Batman vs Joker in a surfing competition

Joker gets hosed by the judges after obviously besting the Hooded Hodad!

Life was simpler then.

Cesar Romero was 59 years old when he did this! Nothing in his career would have led one to believe that he’d be so uninhibited and hilarious as the Joker, although he did clown around a bit in Ocean’s 11 and some TV shows.

Back in the day, he starred as the Cisco Kid in a movie called “The Gay Caballero.” As the meaning of “gay” changed over the years, that title took on a second meaning, which apparently turned out to be appropriate.

14 thoughts on “Batman vs Joker in a surfing competition

  1. Adam West and Cesar Romero were the right kind of campy, but everyone else in that clip were terrible. That was some very bad acting.

    1. I always wondered if that was intentional. I think the guy who played Robin really couldn’t do any better, but I wonder if they cast him for just that reason.

  2. That was amazing.
    I told my sons I found a deleted scene from the Dark Knight and showed them this scene.
    I don’t think I fooled them. They agreed, though- Amazing.

  3. 1960’s Batman was a cartoon ie think Sat morning without the animation. Totally camp, but entertaining!

    btw, I’ll be here next wk same bat time, same bat station ~ please tip the waitresses. Yielding back the balance of my time …

  4. Batman only had 3 seasons but it consisted of 110 episodes. So it that was a Netflix series it would have been on between 11 to 14 seasons.

    Batman’s 2nd season was 50 episodes.

    Not sure why I find that interesting the production schedule for the 1960s Batman TV series was incredibly demanding.
    They produced 120 episodes over 3 seasons from 1966-1968, averaging about 40 episodes per season.
    Each episode had to be completed in only 7-8 days, which is an insanely quick turnaround. Most shows today take 7-10 days just to film an episode, not counting writing, prep, and post-production.
    They filmed 2 episodes back-to-back each week. So they were churning out about 80 minutes of finished footage every 7-8 days.
    The budgets were very low, especially compared to today’s TV productions. They had to cut a lot of corners and work extremely efficiently.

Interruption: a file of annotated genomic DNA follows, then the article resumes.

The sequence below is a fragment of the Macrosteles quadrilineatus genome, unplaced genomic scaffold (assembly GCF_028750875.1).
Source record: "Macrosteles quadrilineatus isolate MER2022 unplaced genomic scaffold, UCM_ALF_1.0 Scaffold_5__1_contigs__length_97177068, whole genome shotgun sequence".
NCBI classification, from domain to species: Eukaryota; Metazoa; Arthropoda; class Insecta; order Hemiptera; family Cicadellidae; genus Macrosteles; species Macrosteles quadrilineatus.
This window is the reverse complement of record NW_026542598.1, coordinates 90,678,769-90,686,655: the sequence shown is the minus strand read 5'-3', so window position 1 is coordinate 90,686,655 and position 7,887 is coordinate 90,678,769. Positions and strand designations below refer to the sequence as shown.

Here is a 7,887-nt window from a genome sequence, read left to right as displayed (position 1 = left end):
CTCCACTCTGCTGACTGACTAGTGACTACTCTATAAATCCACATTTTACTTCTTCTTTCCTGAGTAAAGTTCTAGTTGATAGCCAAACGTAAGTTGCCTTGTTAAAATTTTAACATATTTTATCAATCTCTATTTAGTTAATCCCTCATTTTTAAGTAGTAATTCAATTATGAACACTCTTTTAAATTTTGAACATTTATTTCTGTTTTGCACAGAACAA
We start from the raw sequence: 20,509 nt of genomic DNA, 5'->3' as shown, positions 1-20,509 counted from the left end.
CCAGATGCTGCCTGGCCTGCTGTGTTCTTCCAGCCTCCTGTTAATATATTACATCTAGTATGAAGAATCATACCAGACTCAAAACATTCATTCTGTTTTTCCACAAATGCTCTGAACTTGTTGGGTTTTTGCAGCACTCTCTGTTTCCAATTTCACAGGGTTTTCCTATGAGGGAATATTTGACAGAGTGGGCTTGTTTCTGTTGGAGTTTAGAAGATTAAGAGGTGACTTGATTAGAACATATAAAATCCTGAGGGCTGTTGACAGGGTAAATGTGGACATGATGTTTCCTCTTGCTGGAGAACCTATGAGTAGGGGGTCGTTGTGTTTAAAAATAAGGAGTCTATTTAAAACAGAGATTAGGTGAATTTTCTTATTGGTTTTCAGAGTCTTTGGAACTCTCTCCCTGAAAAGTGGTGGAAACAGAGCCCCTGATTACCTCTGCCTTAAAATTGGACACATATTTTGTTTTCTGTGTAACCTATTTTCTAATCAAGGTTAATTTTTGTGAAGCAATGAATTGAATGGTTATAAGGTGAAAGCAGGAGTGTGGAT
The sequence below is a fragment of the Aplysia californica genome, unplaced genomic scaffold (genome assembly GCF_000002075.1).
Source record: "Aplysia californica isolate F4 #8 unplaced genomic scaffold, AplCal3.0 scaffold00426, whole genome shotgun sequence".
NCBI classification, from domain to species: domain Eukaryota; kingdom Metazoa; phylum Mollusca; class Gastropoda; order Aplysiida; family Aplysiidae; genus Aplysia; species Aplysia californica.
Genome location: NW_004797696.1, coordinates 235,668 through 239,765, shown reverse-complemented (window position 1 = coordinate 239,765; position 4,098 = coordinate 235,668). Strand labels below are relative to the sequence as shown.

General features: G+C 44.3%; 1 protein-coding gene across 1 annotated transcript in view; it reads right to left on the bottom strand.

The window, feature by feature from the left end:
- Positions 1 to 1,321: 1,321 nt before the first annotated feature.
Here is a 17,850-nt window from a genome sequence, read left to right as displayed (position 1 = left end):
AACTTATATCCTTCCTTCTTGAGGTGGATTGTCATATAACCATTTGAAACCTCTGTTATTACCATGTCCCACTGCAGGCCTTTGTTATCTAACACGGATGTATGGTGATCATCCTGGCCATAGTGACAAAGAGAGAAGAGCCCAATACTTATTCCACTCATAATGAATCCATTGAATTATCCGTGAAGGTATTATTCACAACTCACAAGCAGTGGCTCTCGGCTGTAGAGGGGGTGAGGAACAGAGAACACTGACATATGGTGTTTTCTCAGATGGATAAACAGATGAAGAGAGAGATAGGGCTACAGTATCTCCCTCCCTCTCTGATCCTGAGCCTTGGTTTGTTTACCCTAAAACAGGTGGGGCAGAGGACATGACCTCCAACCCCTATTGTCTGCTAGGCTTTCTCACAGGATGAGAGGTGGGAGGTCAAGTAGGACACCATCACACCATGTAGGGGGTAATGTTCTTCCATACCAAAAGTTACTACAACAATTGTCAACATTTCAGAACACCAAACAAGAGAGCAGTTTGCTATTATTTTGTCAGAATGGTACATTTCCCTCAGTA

And there was NO digital editing back then. Everything was edited by hand,
    They didn’t really have time for reshoots or pick-ups. Basically had to nail it the first time and keep moving. The acting and writing talent was stretched very thin with this breakneck schedule. Scripts were rushed, and actors didn’t get a lot of preparation or rehearsal time. And they didn’t strike! lol Can you imagine if tried that today!
    So the fact that they managed to produce any entertaining episodes under these constraints is a testament to the cast and crew’s dedication, creativity, and stamina. While the show was campy, it had a unique charm. But there’s no question the production was a grind for those involved.

    1. Technically, yes, they produced 120 episodes…but each “episode” was a two-parter, aired on consecutive nights, and only a half-hour each night. So really there were 60 hour-long episodes, and apparently they originally intended to run it that way, but ABC’s schedule was such that they only had two non-adjacent half-hour slots to fill, so they came up with the “cliffhanger” gimmick. Still a grueling schedule, but compare that to Bonanza, which typically filmed 33-34 hour-long episodes in a season.

      Bonus trivia: had Batman not gotten cancelled, they were planning on casting Clint Eastwood (!!) as Two-Face (!!!!).

      1. It is absolutely astounding that the major series of the 60s typically produced about 39 shows per year for the half-hour shows and 30+ for the hour shows. Gunsmoke kept that up for 20 years.

  5. 1.This was from the rather odd season three of Batman.

    2.The generally agreed best episodes of season three of Batman were the Shame episodes with the cowboy with a British accent.

    3.I’m pretty sure Gay Caballero, was the inspiration for the name of SCTV station manager Guy Caballero.

    1. 3. And Gay Paree was probably the inspiration for Gay Perry (Val Kilmer) in Kiss Kiss Bang Bang, a largely forgotten but nonetheless marvelous film.

      No significant puns yet inspired by the Gay 90s.

  6. Always glad to see Yvonne Craig, too bad she never exposed much. And I was surprised to see Meat Loaf in the garbage can. Mr. Loaf had range

    1. This was my favorite show as a kid in the 1970s. Channel 11 in NYC used to air a 90-minute block from 4 to 5:30 that consisted of Batman, the George Reeves Superman show, and The Lone Ranger. They didn’t actually air the episodes in the original order. They kept the cliffhanger episodes together, but the Season 3 episode were sprinkled throughout. Nothing made me happier than to see the animated Batgirl swing into the frame to kick a bad guy because it meant Yvonne Craig was in the episode. I had such a crush on her. I doubt I was the only one.

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